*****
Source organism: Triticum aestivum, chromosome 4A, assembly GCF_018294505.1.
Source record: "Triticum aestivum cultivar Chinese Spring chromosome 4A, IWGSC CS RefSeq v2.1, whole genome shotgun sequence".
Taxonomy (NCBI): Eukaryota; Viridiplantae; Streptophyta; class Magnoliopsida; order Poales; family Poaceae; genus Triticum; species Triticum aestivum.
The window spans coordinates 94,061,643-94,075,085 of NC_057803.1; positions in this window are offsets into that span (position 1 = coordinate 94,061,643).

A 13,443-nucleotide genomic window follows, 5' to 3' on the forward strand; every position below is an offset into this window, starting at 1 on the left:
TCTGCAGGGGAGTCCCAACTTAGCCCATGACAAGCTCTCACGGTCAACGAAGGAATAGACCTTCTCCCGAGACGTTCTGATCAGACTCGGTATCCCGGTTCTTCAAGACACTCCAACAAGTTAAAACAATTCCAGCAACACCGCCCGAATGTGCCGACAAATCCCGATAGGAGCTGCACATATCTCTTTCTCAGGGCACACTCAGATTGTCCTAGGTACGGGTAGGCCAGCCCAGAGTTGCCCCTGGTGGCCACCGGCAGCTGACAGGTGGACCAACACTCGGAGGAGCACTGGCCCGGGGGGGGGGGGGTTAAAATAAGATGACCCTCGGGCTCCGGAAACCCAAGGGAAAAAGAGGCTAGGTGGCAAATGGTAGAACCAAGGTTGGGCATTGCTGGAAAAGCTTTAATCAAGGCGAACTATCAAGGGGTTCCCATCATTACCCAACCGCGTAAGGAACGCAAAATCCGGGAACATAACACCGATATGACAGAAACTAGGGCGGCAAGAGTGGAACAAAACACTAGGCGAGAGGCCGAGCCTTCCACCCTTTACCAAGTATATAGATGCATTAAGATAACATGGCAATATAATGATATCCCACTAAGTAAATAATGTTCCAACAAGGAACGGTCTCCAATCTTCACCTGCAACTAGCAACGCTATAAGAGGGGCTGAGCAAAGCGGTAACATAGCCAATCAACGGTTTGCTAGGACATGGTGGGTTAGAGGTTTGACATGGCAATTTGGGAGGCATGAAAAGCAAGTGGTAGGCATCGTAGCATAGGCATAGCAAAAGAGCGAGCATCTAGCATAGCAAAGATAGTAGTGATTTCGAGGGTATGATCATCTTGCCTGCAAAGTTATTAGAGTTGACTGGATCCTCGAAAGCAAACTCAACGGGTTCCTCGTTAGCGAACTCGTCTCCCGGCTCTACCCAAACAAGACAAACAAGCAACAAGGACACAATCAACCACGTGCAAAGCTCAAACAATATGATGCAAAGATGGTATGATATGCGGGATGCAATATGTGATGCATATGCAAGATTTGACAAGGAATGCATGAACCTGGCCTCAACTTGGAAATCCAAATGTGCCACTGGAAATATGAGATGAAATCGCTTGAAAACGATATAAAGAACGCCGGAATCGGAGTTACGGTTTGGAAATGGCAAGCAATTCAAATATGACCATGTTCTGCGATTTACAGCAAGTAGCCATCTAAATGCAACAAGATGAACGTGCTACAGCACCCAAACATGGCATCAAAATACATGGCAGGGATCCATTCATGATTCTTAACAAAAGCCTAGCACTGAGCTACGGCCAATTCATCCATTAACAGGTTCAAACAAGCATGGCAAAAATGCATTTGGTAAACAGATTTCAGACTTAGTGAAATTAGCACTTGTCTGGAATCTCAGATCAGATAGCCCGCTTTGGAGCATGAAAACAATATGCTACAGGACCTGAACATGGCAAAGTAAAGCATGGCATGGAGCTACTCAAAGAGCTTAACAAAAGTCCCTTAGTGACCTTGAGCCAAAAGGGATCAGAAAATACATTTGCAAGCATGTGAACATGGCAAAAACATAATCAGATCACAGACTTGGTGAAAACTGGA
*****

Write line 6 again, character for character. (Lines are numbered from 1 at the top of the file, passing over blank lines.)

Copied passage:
TCTGCAGGGGAGTCCCAACTTAGCCCATGACAAGCTCTCACGGTCAACGAAGGAATAGACCTTCTCCCGAGACGTTCTGATCAGACTCGGTATCCCGGTTCTTCAAGACACTCCAACAAGTTAAAACAATTCCAGCAACACCGCCCGAATGTGCCGACAAATCCCGATAGGAGCTGCACATATCTCTTTCTCAGGGCACACTCAGATTGTCCTAGGTACGGGTAGGCCAGCCCAGAGTTGCCCCTGGTGGCCACCGGCAGCTGACAGGTGGACCAACACTCGGAGGAGCACTGGCCCGGGGGGGGGGGGGTTAAAATAAGATGACCCTCGGGCTCCGGAAACCCAAGGGAAAAAGAGGCTAGGTGGCAAATGGTAGAACCAAGGTTGGGCATTGCTGGAAAAGCTTTAATCAAGGCGAACTATCAAGGGGTTCCCATCATTACCCAACCGCGTAAGGAACGCAAAATCCGGGAACATAACACCGATATGACAGAAACTAGGGCGGCAAGAGTGGAACAAAACACTAGGCGAGAGGCCGAGCCTTCCACCCTTTACCAAGTATATAGATGCATTAAGATAACATGGCAATATAATGATATCCCACTAAGTAAATAATGTTCCAACAAGGAACGGTCTCCAATCTTCACCTGCAACTAGCAACGCTATAAGAGGGGCTGAGCAAAGCGGTAACATAGCCAATCAACGGTTTGCTAGGACATGGTGGGTTAGAGGTTTGACATGGCAATTTGGGAGGCATGAAAAGCAAGTGGTAGGCATCGTAGCATAGGCATAGCAAAAGAGCGAGCATCTAGCATAGCAAAGATAGTAGTGATTTCGAGGGTATGATCATCTTGCCTGCAAAGTTATTAGAGTTGACTGGATCCTCGAAAGCAAACTCAACGGGTTCCTCGTTAGCGAACTCGTCTCCCGGCTCTACCCAAACAAGACAAACAAGCAACAAGGACACAATCAACCACGTGCAAAGCTCAAACAATATGATGCAAAGATGGTATGATATGCGGGATGCAATATGTGATGCATATGCAAGATTTGACAAGGAATGCATGAACCTGGCCTCAACTTGGAAATCCAAATGTGCCACTGGAAATATGAGATGAAATCGCTTGAAAACGATATAAAGAACGCCGGAATCGGAGTTACGGTTTGGAAATGGCAAGCAATTCAAATATGACCATGTTCTGCGATTTACAGCAAGTAGCCATCTAAATGCAACAAGATGAACGTGCTACAGCACCCAAACATGGCATCAAAATACATGGCAGGGATCCATTCATGATTCTTAACAAAAGCCTAGCACTGAGCTACGGCCAATTCATCCATTAACAGGTTCAAACAAGCATGGCAAAAATGCATTTGGTAAACAGATTTCAGACTTAGTGAAATTAGCACTTGTCTGGAATCTCAGATCAGATAGCCCGCTTTGGAGCATGAAAACAATATGCTACAGGACCTGAACATGGCAAAGTAAAGCATGGCATGGAGCTACTCAAAGAGCTTAACAAAAGTCCCTTAGTGACCTTGAGCCAAAAGGGATCAGAAAATACATTTGCAAGCATGTGAACATGGCAAAAACATAATCAGATCACAGACTTGGTGAAAACTGGA